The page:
“Nobody knows what tendering process was adopted and who finalised the designs.” — Photo by Rahat Dar

“Nobody knows what tendering process was adopted and who finalised the designs.” — Photo by Rahat Dar

TNS: We have heard that the government formed a committee of experts and sought advice from them on how to take care of reservations regarding the project. Has this initiative delivered?

MH: Yes, they do form committees but hardly listen to their advice. The example of Nayyar Ali Dada is in front of us who resigned in protest due to the reluctance of the government to listen to the experts’ advice. The acting director general of Punjab archaeology department was transferred when he refused to give a No Objection Certificate (NOC) for construction near heritage sites. The next director general of the department issued NOCs within 48 hours without giving any explanation or details of the surveys of these old buildings.

The Antiquities’ Act 1975 prohibits construction within 200 feet of a heritage site but the bad thing about the law is that the head of the archaeology department can give an exemption. The director general was changed for this very reason.

Another problem is that the bureaucrats come up with statements without having sufficient knowledge of the subject. You will be surprised to know that the Lahore Commissioner said they will dig ground at least six feet away from the wall of St Andrew’s Church. He was not aware of the fact that the foundations of old structures would extend outwards in the form of slopes and digging six feet away from the wall would be like digging straight into the foundation.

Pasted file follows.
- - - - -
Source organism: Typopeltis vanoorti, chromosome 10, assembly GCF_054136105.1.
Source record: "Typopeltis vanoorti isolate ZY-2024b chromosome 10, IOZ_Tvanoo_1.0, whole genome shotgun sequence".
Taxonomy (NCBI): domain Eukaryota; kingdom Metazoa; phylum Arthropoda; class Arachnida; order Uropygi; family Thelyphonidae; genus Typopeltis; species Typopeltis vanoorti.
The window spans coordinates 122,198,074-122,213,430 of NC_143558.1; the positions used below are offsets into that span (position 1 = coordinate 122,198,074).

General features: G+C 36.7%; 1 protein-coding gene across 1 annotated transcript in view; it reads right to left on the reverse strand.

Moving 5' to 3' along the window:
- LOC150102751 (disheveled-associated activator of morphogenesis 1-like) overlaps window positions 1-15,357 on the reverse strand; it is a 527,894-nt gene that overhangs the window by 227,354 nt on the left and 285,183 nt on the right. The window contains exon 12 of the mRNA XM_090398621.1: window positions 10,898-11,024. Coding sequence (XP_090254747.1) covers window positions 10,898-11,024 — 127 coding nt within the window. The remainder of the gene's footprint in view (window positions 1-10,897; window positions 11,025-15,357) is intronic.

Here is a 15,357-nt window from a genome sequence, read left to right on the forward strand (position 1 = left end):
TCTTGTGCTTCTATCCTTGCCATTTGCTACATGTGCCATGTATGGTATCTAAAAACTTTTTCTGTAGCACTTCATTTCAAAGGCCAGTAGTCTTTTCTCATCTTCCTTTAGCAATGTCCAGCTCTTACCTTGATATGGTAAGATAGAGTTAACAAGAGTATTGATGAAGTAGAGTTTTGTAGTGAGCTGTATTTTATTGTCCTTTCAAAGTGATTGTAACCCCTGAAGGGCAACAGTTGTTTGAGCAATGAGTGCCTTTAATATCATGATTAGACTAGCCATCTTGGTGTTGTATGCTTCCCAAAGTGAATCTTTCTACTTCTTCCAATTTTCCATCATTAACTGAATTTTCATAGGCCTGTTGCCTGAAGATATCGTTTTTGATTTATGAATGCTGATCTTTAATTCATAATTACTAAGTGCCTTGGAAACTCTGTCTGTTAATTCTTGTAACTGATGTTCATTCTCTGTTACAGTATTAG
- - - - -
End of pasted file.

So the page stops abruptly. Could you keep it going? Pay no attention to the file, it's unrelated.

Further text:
TNS: Against this backdrop, what do you think is the way forward?

MH: I would simply say that instead of speeding up the pace of the whole project, it should be stopped where it is and opened for public review. The biggest stakeholders — the people who are most likely to be affected — should be given a say in this matter.

Displacing people for an ambitious project and destruction of religious places are a sheer violation of their constitutional rights such as the right to shelter and the right of worship.

The construction of underground train using tunnel boring machinery is the best solution of this 4,000 years old city. This technology is expensive but not destructive as the one being adopted at the moment. The JICA study on tunnel project had proposed construction of this underground rail system during a period extending from 2006 to 2030, minimising the cost impact spread over a long period.

There is a rail track already around the city which can be revived and used as mass transit route.

Our goal at the moment is to mobilise the people so that they can become a formidable force by the next month when the state machinery tries to get hold of their lands under the exploitative Land Acquisition Act which is a true remnant of the colonial era.

Shahzada Irfan Ahmed

shahzada irfan
The author is a staff reporter and can be reached at [email protected]